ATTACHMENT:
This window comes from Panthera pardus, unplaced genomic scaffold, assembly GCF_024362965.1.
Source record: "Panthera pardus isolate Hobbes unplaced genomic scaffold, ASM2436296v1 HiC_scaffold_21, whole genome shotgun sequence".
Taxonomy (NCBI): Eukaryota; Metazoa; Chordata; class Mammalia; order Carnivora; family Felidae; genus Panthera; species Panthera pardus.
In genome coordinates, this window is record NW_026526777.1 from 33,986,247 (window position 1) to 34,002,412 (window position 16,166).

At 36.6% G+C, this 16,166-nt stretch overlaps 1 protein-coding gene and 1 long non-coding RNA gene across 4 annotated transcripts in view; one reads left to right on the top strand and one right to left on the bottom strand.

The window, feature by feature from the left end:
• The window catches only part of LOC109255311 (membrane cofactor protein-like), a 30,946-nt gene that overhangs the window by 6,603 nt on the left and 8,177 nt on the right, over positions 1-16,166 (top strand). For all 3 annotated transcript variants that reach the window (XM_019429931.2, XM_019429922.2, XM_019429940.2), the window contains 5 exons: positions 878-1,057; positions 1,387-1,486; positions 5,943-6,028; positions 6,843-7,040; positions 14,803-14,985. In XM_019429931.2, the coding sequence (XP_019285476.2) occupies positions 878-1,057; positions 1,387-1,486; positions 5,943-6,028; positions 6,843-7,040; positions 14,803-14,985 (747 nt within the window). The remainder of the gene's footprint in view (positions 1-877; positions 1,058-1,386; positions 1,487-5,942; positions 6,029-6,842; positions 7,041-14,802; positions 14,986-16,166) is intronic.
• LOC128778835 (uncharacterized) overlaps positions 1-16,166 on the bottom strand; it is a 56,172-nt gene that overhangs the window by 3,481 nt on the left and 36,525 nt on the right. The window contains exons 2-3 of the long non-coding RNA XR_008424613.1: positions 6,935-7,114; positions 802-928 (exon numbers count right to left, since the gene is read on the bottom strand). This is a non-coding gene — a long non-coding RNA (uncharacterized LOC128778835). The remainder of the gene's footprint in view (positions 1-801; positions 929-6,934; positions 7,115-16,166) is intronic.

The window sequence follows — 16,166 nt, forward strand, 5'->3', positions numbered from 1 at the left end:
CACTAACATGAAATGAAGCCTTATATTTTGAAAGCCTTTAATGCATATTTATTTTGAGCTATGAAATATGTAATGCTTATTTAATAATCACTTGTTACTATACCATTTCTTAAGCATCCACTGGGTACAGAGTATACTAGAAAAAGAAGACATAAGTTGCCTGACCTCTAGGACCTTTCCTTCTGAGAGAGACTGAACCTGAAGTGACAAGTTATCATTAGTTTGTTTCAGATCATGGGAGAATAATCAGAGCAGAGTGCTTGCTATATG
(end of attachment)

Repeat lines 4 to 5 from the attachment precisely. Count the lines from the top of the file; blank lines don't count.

In genome coordinates, this window is record NW_026526777.1 from 33,986,247 (window position 1) to 34,002,412 (window position 16,166).

At 36.6% G+C, this 16,166-nt stretch overlaps 1 protein-coding gene and 1 long non-coding RNA gene across 4 annotated transcripts in view; one reads left to right on the top strand and one right to left on the bottom strand.